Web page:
Purpose: To evaluate curative and preventative surgical strategies for negative dysphotopsia.
Setting: Private practice, Los Angeles, California, USA.
Design: Retrospective case series.
Methods: Patients with self-reported chronic negative dysphotopsia had corrective surgery as the therapeutic group. Second eye surgery, in cases with negative dysphotopsia in the previously operated eye, comprised the preventative group. Chronologically, several surgical strategies were used, including bag-to-bag intraocular lens (IOL) exchange, reducing posterior chamber depth, piggyback secondary IOL placement, bag-to-sulcus IOL exchange, and reverse optic capture. The primary outcome measure was improvement of negative dysphotopsia by 3 months postoperatively.
Results: The therapeutic group comprised 40 eyes of 37 patients; 76.6% of causative IOLs were acrylic and 23.4% were silicone and all were bag-fixated. There were 21 eyes in the preventative group of which 11 were second eyes from the therapeutic group; the remaining 10 did not require surgery for the symptomatic eye. Successful outcomes for each surgical strategy were as follows: bag-to-bag IOL exchange (0/5), a reduction in posterior chamber depth with iris suture fixation of the bag-haptic complex (0/1), piggyback secondary IOL (8/11), secondary reverse optic capture (21/22), ciliary sulcus posterior chamber IOL exchange (7/8), and primary reverse optic capture (21/21).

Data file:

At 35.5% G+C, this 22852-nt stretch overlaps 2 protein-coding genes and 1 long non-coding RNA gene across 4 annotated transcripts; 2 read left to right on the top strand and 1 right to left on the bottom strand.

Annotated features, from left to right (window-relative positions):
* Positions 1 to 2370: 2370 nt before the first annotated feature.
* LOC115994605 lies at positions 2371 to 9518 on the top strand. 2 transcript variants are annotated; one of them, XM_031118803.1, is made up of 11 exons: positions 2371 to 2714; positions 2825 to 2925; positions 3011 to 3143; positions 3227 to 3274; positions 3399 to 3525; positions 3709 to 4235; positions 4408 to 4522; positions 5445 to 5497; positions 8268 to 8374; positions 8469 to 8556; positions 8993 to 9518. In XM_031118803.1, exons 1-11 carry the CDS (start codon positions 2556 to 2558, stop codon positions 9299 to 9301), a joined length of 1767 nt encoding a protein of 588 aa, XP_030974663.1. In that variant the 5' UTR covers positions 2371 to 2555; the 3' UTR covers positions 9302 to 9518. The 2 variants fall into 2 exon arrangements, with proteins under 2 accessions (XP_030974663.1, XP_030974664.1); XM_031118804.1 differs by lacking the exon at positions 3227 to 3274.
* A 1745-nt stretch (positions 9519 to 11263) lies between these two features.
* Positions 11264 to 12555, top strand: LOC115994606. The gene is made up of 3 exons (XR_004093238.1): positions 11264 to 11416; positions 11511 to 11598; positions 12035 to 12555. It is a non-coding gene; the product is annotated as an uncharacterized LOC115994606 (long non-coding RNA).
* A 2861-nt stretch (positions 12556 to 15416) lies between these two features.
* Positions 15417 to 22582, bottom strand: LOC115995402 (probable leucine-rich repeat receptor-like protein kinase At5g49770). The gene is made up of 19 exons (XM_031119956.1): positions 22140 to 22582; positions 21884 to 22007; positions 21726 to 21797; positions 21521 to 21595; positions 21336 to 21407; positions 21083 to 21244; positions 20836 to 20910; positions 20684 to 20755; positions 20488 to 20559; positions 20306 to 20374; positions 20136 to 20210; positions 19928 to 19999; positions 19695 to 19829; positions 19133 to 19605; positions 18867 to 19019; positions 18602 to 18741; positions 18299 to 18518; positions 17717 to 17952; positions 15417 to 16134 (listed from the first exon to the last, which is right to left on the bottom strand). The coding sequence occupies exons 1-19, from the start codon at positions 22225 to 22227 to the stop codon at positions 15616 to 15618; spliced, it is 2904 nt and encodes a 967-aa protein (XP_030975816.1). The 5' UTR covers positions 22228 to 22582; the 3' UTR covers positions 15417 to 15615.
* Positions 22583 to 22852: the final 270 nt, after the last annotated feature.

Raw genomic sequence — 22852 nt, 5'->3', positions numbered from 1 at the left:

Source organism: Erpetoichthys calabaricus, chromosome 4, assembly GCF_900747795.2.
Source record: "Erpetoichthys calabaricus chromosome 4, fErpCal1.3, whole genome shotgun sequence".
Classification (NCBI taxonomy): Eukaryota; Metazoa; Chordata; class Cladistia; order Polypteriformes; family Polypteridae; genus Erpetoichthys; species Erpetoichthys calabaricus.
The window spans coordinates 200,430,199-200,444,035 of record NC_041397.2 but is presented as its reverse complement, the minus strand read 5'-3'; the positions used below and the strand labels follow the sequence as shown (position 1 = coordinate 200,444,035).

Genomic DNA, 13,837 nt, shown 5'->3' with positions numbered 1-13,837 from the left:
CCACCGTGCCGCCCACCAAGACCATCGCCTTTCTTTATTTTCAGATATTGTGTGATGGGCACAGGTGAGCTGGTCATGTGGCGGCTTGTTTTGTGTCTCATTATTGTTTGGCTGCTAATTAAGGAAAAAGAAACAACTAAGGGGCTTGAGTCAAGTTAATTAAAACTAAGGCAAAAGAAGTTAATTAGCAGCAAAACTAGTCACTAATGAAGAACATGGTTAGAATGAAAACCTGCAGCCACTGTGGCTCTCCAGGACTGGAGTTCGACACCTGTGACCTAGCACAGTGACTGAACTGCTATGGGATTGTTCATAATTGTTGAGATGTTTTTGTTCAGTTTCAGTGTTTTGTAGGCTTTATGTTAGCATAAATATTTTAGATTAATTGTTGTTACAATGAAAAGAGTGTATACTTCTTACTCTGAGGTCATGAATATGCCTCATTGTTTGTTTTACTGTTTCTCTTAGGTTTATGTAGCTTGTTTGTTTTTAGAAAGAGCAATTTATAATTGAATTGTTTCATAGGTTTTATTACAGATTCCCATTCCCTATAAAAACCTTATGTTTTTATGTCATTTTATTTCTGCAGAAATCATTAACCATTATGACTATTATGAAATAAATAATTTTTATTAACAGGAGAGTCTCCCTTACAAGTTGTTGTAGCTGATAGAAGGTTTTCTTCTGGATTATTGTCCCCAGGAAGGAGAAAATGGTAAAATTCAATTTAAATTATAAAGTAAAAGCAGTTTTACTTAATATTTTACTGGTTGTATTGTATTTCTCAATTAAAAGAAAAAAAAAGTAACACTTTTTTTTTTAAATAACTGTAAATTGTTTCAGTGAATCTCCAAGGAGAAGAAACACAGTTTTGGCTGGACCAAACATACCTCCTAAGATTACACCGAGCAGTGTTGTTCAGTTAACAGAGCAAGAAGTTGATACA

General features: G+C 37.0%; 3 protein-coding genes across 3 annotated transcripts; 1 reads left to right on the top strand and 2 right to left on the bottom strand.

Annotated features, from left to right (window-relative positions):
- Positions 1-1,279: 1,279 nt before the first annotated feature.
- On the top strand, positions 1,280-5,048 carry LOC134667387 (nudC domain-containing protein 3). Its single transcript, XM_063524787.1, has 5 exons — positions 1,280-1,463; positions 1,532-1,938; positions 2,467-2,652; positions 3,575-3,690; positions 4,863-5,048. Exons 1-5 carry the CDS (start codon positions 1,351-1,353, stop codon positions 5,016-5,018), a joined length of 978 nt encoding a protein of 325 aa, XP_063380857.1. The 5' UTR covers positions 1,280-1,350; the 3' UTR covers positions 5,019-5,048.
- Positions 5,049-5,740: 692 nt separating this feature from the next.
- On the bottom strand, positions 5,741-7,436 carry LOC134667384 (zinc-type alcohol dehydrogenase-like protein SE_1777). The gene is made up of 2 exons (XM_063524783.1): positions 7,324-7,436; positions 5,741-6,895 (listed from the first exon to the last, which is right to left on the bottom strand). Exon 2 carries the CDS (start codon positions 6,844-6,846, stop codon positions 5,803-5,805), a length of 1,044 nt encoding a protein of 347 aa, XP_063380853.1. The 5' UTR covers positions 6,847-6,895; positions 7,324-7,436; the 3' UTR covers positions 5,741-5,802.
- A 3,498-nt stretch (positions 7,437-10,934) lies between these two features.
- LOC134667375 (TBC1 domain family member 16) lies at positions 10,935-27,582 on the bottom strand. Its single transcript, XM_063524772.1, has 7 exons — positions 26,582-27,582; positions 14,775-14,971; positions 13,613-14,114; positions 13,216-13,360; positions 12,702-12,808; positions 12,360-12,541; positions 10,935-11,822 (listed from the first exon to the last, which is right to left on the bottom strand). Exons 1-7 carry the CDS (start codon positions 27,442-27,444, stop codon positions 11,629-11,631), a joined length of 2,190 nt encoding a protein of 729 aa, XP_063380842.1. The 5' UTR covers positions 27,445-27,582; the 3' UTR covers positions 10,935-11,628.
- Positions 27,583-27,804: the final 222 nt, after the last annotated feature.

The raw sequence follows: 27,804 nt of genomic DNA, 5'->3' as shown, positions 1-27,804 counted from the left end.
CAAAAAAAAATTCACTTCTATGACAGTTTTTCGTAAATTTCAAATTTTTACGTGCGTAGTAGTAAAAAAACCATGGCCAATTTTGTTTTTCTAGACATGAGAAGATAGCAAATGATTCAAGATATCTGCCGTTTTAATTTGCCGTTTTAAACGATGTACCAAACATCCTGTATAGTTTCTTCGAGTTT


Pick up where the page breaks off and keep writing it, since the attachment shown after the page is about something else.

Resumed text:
Conclusions: Negative dysphotopsia was associated with acrylic or silicone IOLs of either square- or round-edge design. Negative dysphotopsia was reduced, eliminated, or prevented when the IOL optic overlaid the anterior capsulotomy rather than when the capsule edge overlaid the optic. Bag-to-sulcus IOL exchange and reverse optic capture were highly successful in managing or preventing negative dysphotopsia.
Copyright © 2018. Published by Elsevier Inc.